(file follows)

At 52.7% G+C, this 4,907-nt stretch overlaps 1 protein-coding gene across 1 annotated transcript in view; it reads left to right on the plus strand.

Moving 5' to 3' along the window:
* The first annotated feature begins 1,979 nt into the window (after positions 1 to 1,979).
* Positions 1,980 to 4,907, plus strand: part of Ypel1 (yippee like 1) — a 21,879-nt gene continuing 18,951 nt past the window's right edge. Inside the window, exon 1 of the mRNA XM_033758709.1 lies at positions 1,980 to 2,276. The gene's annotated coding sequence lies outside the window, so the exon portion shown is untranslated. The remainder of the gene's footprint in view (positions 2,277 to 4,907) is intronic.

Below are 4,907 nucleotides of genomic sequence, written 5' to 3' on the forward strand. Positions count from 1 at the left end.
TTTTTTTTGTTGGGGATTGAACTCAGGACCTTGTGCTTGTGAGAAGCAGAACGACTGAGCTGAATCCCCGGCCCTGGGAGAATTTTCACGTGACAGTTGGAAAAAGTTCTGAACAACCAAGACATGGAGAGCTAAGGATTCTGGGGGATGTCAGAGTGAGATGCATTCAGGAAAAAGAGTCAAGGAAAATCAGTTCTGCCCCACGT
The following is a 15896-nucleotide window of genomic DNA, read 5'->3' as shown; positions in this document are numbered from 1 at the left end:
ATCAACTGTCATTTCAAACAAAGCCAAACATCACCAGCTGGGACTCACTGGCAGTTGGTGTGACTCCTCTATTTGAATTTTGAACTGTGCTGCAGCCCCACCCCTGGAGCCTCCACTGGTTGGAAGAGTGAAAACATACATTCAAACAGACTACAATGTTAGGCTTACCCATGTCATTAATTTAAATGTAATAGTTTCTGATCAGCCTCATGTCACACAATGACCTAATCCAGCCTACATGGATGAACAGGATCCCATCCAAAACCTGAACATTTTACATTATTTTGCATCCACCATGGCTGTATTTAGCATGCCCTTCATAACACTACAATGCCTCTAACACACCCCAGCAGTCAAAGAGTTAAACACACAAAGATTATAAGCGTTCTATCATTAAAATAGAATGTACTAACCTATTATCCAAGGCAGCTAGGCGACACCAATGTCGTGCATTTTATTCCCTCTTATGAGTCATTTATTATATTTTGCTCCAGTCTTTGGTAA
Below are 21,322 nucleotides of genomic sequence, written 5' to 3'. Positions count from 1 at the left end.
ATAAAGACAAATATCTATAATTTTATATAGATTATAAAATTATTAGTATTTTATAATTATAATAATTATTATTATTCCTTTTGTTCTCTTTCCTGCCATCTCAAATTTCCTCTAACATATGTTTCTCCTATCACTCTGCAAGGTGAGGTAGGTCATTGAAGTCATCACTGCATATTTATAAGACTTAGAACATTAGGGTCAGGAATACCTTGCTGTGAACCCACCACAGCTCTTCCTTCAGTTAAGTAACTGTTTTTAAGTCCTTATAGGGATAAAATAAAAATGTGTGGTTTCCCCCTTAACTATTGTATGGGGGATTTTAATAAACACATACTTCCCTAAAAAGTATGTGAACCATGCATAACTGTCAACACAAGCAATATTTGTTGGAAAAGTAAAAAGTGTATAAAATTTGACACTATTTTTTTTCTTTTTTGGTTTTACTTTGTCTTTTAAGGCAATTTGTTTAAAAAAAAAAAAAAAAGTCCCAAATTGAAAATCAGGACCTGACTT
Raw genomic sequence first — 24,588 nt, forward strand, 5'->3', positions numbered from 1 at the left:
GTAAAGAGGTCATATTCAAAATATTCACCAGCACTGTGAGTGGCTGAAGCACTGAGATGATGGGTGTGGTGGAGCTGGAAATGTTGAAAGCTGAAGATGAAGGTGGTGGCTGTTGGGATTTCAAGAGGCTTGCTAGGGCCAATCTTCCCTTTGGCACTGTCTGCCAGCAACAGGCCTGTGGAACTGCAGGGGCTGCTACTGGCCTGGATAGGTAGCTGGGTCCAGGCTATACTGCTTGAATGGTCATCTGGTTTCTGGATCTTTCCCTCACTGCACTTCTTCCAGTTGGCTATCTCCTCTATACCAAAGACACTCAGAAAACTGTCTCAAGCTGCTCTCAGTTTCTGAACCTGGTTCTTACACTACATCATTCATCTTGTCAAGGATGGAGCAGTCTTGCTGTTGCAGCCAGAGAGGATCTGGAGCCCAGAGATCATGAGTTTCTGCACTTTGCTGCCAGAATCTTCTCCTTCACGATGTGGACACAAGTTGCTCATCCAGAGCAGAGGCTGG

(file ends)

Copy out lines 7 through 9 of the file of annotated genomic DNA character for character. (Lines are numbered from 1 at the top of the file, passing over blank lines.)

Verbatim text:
The following is a 15896-nucleotide window of genomic DNA, read 5'->3' as shown; positions in this document are numbered from 1 at the left end:
ATCAACTGTCATTTCAAACAAAGCCAAACATCACCAGCTGGGACTCACTGGCAGTTGGTGTGACTCCTCTATTTGAATTTTGAACTGTGCTGCAGCCCCACCCCTGGAGCCTCCACTGGTTGGAAGAGTGAAAACATACATTCAAACAGACTACAATGTTAGGCTTACCCATGTCATTAATTTAAATGTAATAGTTTCTGATCAGCCTCATGTCACACAATGACCTAATCCAGCCTACATGGATGAACAGGATCCCATCCAAAACCTGAACATTTTACATTATTTTGCATCCACCATGGCTGTATTTAGCATGCCCTTCATAACACTACAATGCCTCTAACACACCCCAGCAGTCAAAGAGTTAAACACACAAAGATTATAAGCGTTCTATCATTAAAATAGAATGTACTAACCTATTATCCAAGGCAGCTAGGCGACACCAATGTCGTGCATTTTATTCCCTCTTATGAGTCATTTATTATATTTTGCTCCAGTCTTTGGTAA
Below are 21,322 nucleotides of genomic sequence, written 5' to 3'. Positions count from 1 at the left end.